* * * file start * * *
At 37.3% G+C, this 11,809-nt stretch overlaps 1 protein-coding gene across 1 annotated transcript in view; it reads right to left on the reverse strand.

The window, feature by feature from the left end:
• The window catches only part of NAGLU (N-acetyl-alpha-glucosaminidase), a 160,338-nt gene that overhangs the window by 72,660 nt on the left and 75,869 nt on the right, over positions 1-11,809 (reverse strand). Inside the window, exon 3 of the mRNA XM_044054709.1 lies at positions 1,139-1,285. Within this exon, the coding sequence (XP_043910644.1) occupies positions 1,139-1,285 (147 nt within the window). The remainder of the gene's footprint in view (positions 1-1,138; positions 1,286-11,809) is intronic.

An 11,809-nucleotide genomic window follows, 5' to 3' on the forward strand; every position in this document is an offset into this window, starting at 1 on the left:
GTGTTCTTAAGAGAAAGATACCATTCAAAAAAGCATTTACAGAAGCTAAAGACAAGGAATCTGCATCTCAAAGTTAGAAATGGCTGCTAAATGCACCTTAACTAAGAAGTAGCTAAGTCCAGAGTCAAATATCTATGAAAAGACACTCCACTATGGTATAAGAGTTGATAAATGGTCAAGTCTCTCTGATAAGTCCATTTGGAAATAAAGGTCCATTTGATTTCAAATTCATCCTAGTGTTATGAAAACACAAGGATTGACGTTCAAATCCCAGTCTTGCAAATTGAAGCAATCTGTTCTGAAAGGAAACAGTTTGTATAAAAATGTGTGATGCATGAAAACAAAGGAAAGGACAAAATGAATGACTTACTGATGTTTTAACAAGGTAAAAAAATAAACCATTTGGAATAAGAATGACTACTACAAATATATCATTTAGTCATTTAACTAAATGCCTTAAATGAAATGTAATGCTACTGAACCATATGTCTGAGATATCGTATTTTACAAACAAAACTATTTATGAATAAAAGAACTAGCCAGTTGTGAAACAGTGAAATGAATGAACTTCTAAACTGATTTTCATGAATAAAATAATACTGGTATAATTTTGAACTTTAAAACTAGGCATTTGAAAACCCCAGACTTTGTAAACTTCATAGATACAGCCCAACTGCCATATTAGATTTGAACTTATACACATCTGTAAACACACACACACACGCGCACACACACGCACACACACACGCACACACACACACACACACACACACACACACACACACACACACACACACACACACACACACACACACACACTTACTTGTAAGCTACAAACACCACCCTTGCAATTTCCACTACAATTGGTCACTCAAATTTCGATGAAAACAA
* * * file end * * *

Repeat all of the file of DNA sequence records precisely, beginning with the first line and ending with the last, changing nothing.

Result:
At 37.3% G+C, this 11,809-nt stretch overlaps 1 protein-coding gene across 1 annotated transcript in view; it reads right to left on the reverse strand.

The window, feature by feature from the left end:
• The window catches only part of NAGLU (N-acetyl-alpha-glucosaminidase), a 160,338-nt gene that overhangs the window by 72,660 nt on the left and 75,869 nt on the right, over positions 1-11,809 (reverse strand). Inside the window, exon 3 of the mRNA XM_044054709.1 lies at positions 1,139-1,285. Within this exon, the coding sequence (XP_043910644.1) occupies positions 1,139-1,285 (147 nt within the window). The remainder of the gene's footprint in view (positions 1-1,138; positions 1,286-11,809) is intronic.

An 11,809-nucleotide genomic window follows, 5' to 3' on the forward strand; every position in this document is an offset into this window, starting at 1 on the left:
GTGTTCTTAAGAGAAAGATACCATTCAAAAAAGCATTTACAGAAGCTAAAGACAAGGAATCTGCATCTCAAAGTTAGAAATGGCTGCTAAATGCACCTTAACTAAGAAGTAGCTAAGTCCAGAGTCAAATATCTATGAAAAGACACTCCACTATGGTATAAGAGTTGATAAATGGTCAAGTCTCTCTGATAAGTCCATTTGGAAATAAAGGTCCATTTGATTTCAAATTCATCCTAGTGTTATGAAAACACAAGGATTGACGTTCAAATCCCAGTCTTGCAAATTGAAGCAATCTGTTCTGAAAGGAAACAGTTTGTATAAAAATGTGTGATGCATGAAAACAAAGGAAAGGACAAAATGAATGACTTACTGATGTTTTAACAAGGTAAAAAAATAAACCATTTGGAATAAGAATGACTACTACAAATATATCATTTAGTCATTTAACTAAATGCCTTAAATGAAATGTAATGCTACTGAACCATATGTCTGAGATATCGTATTTTACAAACAAAACTATTTATGAATAAAAGAACTAGCCAGTTGTGAAACAGTGAAATGAATGAACTTCTAAACTGATTTTCATGAATAAAATAATACTGGTATAATTTTGAACTTTAAAACTAGGCATTTGAAAACCCCAGACTTTGTAAACTTCATAGATACAGCCCAACTGCCATATTAGATTTGAACTTATACACATCTGTAAACACACACACACACGCGCACACACACGCACACACACACGCACACACACACACACACACACACACACACACACACACACACACACACACACACACACACACACACACACACTTACTTGTAAGCTACAAACACCACCCTTGCAATTTCCACTACAATTGGTCACTCAAATTTCGATGAAAACAA